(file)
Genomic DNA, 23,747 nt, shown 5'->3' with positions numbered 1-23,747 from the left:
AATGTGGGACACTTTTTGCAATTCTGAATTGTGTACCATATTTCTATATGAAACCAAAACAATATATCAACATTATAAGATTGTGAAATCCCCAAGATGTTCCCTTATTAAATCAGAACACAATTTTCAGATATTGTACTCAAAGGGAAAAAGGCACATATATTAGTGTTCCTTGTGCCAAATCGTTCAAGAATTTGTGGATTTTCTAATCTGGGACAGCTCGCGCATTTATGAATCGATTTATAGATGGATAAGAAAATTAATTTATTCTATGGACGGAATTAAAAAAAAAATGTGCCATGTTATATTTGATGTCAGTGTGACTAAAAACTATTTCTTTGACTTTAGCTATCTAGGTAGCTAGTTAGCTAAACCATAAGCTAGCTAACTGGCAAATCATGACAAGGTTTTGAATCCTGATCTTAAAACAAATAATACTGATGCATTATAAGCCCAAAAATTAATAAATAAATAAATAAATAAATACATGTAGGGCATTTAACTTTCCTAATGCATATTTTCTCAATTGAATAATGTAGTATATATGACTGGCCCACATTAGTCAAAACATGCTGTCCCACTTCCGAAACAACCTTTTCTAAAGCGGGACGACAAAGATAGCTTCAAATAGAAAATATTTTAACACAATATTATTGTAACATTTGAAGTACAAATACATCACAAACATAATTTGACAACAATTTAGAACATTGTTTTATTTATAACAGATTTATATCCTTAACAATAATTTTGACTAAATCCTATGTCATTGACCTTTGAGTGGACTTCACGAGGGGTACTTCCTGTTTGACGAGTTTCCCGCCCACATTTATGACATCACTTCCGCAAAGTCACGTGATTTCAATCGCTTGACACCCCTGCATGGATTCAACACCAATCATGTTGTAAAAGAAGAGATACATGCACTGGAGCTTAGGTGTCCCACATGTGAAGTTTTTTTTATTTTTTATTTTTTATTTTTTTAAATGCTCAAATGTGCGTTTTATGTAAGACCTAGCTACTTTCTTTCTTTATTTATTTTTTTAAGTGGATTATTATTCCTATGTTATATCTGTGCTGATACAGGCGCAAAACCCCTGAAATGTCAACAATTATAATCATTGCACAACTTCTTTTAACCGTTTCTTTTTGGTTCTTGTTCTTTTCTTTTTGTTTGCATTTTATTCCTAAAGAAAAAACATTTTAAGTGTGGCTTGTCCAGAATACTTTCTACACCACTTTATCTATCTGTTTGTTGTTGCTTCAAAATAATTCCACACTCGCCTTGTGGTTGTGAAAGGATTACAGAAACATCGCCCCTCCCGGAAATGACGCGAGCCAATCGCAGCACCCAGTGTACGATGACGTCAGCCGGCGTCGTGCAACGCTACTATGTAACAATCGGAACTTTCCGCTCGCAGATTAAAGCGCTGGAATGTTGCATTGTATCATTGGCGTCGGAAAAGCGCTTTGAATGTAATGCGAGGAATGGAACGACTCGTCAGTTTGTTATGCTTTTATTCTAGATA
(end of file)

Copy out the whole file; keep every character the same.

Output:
Genomic DNA, 23,747 nt, shown 5'->3' with positions numbered 1-23,747 from the left:
AATGTGGGACACTTTTTGCAATTCTGAATTGTGTACCATATTTCTATATGAAACCAAAACAATATATCAACATTATAAGATTGTGAAATCCCCAAGATGTTCCCTTATTAAATCAGAACACAATTTTCAGATATTGTACTCAAAGGGAAAAAGGCACATATATTAGTGTTCCTTGTGCCAAATCGTTCAAGAATTTGTGGATTTTCTAATCTGGGACAGCTCGCGCATTTATGAATCGATTTATAGATGGATAAGAAAATTAATTTATTCTATGGACGGAATTAAAAAAAAAATGTGCCATGTTATATTTGATGTCAGTGTGACTAAAAACTATTTCTTTGACTTTAGCTATCTAGGTAGCTAGTTAGCTAAACCATAAGCTAGCTAACTGGCAAATCATGACAAGGTTTTGAATCCTGATCTTAAAACAAATAATACTGATGCATTATAAGCCCAAAAATTAATAAATAAATAAATAAATAAATACATGTAGGGCATTTAACTTTCCTAATGCATATTTTCTCAATTGAATAATGTAGTATATATGACTGGCCCACATTAGTCAAAACATGCTGTCCCACTTCCGAAACAACCTTTTCTAAAGCGGGACGACAAAGATAGCTTCAAATAGAAAATATTTTAACACAATATTATTGTAACATTTGAAGTACAAATACATCACAAACATAATTTGACAACAATTTAGAACATTGTTTTATTTATAACAGATTTATATCCTTAACAATAATTTTGACTAAATCCTATGTCATTGACCTTTGAGTGGACTTCACGAGGGGTACTTCCTGTTTGACGAGTTTCCCGCCCACATTTATGACATCACTTCCGCAAAGTCACGTGATTTCAATCGCTTGACACCCCTGCATGGATTCAACACCAATCATGTTGTAAAAGAAGAGATACATGCACTGGAGCTTAGGTGTCCCACATGTGAAGTTTTTTTTATTTTTTATTTTTTATTTTTTTAAATGCTCAAATGTGCGTTTTATGTAAGACCTAGCTACTTTCTTTCTTTATTTATTTTTTTAAGTGGATTATTATTCCTATGTTATATCTGTGCTGATACAGGCGCAAAACCCCTGAAATGTCAACAATTATAATCATTGCACAACTTCTTTTAACCGTTTCTTTTTGGTTCTTGTTCTTTTCTTTTTGTTTGCATTTTATTCCTAAAGAAAAAACATTTTAAGTGTGGCTTGTCCAGAATACTTTCTACACCACTTTATCTATCTGTTTGTTGTTGCTTCAAAATAATTCCACACTCGCCTTGTGGTTGTGAAAGGATTACAGAAACATCGCCCCTCCCGGAAATGACGCGAGCCAATCGCAGCACCCAGTGTACGATGACGTCAGCCGGCGTCGTGCAACGCTACTATGTAACAATCGGAACTTTCCGCTCGCAGATTAAAGCGCTGGAATGTTGCATTGTATCATTGGCGTCGGAAAAGCGCTTTGAATGTAATGCGAGGAATGGAACGACTCGTCAGTTTGTTATGCTTTTATTCTAGATA